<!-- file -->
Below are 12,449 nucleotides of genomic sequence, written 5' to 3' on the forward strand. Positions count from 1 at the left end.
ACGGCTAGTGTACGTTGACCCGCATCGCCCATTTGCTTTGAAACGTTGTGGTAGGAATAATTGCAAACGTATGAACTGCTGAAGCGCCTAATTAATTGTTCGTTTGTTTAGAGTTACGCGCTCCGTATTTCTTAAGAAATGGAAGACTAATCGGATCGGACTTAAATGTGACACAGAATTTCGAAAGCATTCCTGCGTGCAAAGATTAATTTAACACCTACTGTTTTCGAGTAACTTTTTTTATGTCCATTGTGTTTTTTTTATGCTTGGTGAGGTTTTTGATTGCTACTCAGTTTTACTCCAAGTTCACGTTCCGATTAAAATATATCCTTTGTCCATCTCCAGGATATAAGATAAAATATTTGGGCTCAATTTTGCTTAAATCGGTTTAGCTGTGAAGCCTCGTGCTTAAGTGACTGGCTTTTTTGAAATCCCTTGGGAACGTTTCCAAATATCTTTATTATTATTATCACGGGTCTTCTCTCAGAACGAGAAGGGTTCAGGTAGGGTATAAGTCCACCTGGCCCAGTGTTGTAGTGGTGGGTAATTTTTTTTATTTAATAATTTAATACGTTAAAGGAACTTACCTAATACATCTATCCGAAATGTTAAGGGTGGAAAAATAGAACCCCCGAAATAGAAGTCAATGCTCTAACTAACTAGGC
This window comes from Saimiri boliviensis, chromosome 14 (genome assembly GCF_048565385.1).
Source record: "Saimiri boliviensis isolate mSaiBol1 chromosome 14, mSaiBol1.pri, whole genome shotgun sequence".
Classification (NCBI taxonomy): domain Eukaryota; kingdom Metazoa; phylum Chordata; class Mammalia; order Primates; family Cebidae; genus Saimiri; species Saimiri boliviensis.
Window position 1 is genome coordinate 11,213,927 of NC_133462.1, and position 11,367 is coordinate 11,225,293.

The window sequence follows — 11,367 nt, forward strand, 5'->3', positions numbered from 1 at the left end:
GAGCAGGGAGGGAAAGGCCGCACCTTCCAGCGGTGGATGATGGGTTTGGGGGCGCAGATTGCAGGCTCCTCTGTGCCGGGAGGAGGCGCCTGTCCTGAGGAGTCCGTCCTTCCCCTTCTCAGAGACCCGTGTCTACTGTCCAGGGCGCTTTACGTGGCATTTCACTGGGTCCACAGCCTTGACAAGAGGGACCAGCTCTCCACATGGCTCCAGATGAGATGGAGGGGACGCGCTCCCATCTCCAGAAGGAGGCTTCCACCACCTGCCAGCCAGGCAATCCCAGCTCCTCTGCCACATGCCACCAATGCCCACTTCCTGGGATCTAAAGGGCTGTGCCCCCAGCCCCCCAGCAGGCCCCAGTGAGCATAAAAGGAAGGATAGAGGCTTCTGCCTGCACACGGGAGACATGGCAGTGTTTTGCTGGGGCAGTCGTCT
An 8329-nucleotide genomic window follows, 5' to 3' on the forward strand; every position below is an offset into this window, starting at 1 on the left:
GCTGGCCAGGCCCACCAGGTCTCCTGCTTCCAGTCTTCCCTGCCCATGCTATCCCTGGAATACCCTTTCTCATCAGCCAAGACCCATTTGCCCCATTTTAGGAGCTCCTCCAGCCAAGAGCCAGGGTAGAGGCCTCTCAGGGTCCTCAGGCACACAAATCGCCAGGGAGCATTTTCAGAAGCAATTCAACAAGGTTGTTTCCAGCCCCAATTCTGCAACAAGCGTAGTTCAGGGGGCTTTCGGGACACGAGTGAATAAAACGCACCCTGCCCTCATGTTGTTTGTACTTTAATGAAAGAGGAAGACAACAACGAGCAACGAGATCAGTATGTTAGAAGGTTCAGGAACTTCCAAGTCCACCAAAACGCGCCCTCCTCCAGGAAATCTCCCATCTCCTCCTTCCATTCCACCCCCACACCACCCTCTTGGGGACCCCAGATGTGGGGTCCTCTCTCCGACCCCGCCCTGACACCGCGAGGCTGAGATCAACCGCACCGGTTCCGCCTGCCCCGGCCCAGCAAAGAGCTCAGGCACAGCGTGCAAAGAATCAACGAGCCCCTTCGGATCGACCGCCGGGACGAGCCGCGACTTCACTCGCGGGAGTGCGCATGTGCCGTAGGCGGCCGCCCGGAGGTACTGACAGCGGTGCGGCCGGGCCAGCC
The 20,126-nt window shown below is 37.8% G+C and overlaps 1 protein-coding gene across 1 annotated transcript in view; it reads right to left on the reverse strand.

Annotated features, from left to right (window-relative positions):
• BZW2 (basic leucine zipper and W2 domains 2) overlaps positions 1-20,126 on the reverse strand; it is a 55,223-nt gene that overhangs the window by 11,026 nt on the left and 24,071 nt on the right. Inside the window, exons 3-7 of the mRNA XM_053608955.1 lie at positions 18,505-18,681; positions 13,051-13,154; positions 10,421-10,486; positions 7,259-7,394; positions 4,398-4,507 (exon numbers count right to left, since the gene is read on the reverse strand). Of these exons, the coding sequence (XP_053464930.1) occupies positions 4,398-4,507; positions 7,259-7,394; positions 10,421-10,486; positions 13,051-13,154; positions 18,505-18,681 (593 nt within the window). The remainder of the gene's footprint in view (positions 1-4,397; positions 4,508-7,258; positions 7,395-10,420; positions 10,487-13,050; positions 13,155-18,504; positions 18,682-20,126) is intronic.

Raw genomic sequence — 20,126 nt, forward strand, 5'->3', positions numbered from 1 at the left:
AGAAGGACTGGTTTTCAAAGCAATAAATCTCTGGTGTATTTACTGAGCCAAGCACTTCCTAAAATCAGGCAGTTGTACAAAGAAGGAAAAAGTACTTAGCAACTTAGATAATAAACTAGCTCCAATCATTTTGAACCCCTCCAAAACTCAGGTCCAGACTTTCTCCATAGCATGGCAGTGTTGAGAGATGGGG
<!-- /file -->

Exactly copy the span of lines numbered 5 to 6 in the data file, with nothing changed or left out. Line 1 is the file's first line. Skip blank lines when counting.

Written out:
Classification (NCBI taxonomy): domain Eukaryota; kingdom Metazoa; phylum Chordata; class Mammalia; order Primates; family Cebidae; genus Saimiri; species Saimiri boliviensis.
Window position 1 is genome coordinate 11,213,927 of NC_133462.1, and position 11,367 is coordinate 11,225,293.